This is because many physical laws are
presented in terms of the rate of change of a
quantity, rather than the magnitude.
Initial-value problems
Boundary-value problems
TWO ISSUES OF NUMERICAL ANALYSIS:
How to compute?
This corresponds to algorithmic aspects;
How accurate is it?
That corresponds to error analysis aspects.
Types of Errors:
Truncation error

Round-off error
All computing devices represent numbers with some
imprecision, except for integers.
2 1.4142...
Human errors:
(a) Mathematical equation/model.
(b) Computing tools/machines.
(c) Error in original data.
(d) Propagated error.
Problems created by round off error:
28 Americans were killed on February 25, 1991
by an Iraqi Scud missile in Dhahran, Saudi
Arabia.
The patriot defense system failed to track
and intercept the Scud. Why?
Problem with Patriot missile
Clock cycle of 1/10 seconds was represented in
24-bit fixed point register created an error
of 9.5 x 10-8 seconds.
The battery was on for 100 consecutive hours,
thus causing an inaccuracy of
s 3600s
9.5 108 100hr 0.342s
0.1s 1hr
MEASURE OF ERRORS:
Example:
Let the true value of p be 3.1415926535898
and its approximation be 3.14 as usual. Compute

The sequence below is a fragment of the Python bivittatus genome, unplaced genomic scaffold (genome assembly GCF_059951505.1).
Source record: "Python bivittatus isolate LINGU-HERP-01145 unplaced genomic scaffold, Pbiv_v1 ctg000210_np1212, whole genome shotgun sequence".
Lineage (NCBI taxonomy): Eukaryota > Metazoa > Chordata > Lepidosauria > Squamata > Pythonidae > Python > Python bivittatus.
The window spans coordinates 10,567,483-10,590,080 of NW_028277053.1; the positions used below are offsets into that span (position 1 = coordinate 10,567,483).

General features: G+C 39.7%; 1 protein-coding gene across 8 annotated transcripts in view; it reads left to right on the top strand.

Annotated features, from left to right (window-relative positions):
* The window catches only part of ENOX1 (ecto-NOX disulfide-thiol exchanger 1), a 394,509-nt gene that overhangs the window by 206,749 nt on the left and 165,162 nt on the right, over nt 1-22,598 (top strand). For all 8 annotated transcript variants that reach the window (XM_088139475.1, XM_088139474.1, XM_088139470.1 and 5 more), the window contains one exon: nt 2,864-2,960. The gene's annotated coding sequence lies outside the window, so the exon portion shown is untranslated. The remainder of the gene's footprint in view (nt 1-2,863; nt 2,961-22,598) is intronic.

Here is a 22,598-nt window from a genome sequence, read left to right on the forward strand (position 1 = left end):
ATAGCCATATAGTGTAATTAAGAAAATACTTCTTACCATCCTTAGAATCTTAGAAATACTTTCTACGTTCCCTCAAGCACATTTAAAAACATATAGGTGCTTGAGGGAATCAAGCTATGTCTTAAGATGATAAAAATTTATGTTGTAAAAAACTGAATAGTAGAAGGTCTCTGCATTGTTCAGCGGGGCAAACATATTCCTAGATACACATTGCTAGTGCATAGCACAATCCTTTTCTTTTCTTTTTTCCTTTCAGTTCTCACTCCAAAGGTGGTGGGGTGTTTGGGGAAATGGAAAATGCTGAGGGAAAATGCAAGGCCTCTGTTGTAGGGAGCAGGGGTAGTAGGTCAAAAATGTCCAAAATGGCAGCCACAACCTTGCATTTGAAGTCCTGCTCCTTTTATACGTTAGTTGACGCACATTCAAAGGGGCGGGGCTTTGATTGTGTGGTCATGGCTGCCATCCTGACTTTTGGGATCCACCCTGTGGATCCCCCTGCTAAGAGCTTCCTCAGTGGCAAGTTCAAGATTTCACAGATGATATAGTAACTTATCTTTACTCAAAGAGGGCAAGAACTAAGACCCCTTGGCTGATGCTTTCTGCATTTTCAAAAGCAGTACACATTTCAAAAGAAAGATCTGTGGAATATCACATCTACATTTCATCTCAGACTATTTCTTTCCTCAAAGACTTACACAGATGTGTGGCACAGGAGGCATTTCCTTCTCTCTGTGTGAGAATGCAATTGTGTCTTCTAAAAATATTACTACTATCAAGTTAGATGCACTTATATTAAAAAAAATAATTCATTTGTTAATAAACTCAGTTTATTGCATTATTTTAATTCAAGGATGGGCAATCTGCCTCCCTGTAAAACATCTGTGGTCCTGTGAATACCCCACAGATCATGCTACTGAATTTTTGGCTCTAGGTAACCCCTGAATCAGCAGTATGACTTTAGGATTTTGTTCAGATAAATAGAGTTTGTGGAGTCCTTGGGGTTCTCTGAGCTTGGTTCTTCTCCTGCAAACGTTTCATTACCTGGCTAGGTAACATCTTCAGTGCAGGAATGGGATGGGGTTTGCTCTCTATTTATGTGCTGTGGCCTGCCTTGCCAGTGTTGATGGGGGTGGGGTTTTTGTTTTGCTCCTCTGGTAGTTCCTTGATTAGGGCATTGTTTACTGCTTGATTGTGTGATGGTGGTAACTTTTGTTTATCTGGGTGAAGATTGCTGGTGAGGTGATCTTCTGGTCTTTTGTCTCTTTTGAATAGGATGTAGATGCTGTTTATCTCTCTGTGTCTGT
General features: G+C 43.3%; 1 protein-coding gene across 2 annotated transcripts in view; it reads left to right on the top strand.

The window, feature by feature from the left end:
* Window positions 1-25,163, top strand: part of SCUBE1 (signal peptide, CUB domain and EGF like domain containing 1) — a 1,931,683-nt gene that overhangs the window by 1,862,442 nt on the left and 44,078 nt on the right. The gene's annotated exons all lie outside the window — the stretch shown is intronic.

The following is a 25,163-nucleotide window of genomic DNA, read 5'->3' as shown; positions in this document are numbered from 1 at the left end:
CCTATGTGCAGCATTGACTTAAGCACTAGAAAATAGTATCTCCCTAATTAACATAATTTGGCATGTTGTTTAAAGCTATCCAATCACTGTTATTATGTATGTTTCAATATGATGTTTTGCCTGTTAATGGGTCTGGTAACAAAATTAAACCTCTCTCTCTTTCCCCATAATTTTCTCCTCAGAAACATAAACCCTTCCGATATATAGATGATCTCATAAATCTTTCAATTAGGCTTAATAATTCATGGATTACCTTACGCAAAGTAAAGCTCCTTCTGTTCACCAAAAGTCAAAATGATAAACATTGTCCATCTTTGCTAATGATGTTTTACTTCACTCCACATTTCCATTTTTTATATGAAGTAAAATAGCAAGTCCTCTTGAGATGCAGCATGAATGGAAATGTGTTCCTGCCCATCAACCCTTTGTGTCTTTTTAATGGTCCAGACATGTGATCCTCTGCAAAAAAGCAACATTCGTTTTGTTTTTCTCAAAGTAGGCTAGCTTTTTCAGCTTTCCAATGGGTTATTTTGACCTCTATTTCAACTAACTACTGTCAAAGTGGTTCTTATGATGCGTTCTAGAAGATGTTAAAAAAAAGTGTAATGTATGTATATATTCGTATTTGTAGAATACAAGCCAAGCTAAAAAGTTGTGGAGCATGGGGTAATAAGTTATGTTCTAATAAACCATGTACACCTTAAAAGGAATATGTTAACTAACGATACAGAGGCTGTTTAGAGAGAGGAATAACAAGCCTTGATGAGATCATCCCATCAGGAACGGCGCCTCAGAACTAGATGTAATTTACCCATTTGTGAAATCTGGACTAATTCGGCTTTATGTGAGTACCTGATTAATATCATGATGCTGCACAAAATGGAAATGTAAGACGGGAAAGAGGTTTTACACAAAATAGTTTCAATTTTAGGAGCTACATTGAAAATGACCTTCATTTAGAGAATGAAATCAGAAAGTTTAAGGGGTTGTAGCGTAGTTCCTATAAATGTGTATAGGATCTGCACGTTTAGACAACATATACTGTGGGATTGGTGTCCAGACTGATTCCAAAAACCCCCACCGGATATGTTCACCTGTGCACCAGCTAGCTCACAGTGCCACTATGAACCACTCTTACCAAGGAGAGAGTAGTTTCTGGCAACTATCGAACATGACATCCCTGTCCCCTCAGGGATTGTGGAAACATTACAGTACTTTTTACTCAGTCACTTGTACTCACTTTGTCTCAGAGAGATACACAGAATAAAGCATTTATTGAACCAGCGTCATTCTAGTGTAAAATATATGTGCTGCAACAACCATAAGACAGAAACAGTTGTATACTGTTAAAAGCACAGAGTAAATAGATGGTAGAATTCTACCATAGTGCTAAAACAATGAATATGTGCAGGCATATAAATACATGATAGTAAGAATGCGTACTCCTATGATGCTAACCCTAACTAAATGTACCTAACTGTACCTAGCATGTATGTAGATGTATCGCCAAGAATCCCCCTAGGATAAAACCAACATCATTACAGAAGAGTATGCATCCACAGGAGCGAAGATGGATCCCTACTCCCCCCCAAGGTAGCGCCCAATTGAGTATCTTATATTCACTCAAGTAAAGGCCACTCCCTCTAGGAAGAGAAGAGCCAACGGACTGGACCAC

the absolute error and relative error of such an
approximation.
STABILITY AND CONVERGENCE:
STABILITY in numerical analysis refers to the
trend of error change in an iterative scheme. It
is related to the concept of convergence.
It is stable if initial errors or small errors at
any time remain small when iteration
progresses. It is unstable if initial errors or
small errors at any time get larger and larger,
or eventually get unbounded.
CONVERGENCE: For an iterative scheme,
convergence means the iteration will get closer
to the true solution when it progresses.
Geometric interpretation of derivative:

The tangent line to the curve y = cos(x) at the

point (/2, 0)
Geometric interpretation of antiderivative:

The area under the curve y = cos(x) over the

interval [0, /2].
Intermediate Value Theorem:
Assume that f C[a, b] and L is any number
between f (a) and f (b). Then there exists a
number c, with c (a, b), such that f (c) = L.

Example: